The Indian spiritual entrepreneur Maharishi Mahesh Yogi took the West by storm in the 1960s and '70s, charming Baby Boomers fed up with war and social upheaval with his message of meditation and peace. Heeding his call, two thousand followers moved to tiny Fairfield, Iowa, to set up their own university on the campus of a failed deminational college. Soon, they started a school for prekindergarten through high school, allowing followers to immerse themselves in Transcendental Meditation from toddlerhood through PhDs. Although Fairfield's longtime residents were relieved to see that their new neighbours were clean-cut and respectably dressed - t the wild-haired, drug-using hippies they had feared - the newcomers nevertheless quickly began to remake the town. Stores selling exotic goods popped up, TM followers built odd-looking homes that modelled the guru's rules for peace-inspiring architecture, and the new university kcked down a historic chapel, even as it erected massive golden-domed buildings for meditators. Some newcomers got elected - and others were defeated - when they ran for local and statewide offices. At times, thousands from across the globe visited the small town. Yet Transcendental Meditation did t always achieve its aims of personal and social tranquility. Suicides and a murder unsettled the meditating community over the years, and some followers were fleeced by con men from their own ranks. Some battled a local farmer over land use and one ather over doctrine. Notably, the world has t gotten more peaceful. Today the guru is dead. His followers are greying, and few of their children are moving into leadership roles. The movement seems rudderless, its financial muscle withering, despite the efforts of high-profile supporters such as filmmaker David Lynch and media magnate Oprah Winfrey. Can TM reinvent itself? And what will be the future of Fairfield itself? By looking closely at the transformation of this small Iowa town, author Joseph Weber assesses the movement's surprisingly potent effect on Western culture, sketches out its peculiar past, and explores its possible future.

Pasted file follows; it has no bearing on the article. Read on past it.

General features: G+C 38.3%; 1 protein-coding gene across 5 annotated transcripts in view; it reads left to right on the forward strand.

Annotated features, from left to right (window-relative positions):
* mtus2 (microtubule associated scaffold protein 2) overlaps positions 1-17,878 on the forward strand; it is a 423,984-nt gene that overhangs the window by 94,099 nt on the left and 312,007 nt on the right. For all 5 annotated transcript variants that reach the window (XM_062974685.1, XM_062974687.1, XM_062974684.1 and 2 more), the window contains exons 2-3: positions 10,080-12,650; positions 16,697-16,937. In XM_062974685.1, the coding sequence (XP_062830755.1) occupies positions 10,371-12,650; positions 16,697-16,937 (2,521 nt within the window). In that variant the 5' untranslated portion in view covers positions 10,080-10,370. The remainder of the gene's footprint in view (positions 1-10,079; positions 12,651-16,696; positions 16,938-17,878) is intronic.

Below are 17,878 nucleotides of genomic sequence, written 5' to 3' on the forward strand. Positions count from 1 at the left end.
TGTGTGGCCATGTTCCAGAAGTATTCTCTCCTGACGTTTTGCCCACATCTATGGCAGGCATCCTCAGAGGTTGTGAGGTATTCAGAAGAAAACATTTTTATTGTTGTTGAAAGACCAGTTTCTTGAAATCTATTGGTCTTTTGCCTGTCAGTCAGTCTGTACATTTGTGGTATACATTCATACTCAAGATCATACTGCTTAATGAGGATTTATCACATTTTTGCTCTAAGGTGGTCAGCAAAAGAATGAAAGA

Joseph Weber was born in Newark, New Jersey, as the eldest of seven in a working-class family. He worked in newspapers and magazines for thirty-five years, ending up as chief of correspondents and Chicago bureau chief for BusinessWeek magazine. With a B.A. in English from Rutgers College and an M.S.J. from the Columbia University Graduate School of Journalism, he now works as an associate professor of journalism at the University of Nebraska-Lincoln. His special interest is in business and economic journalism, which he has taught in the United States and China. He lives in Lincoln, Nebraska.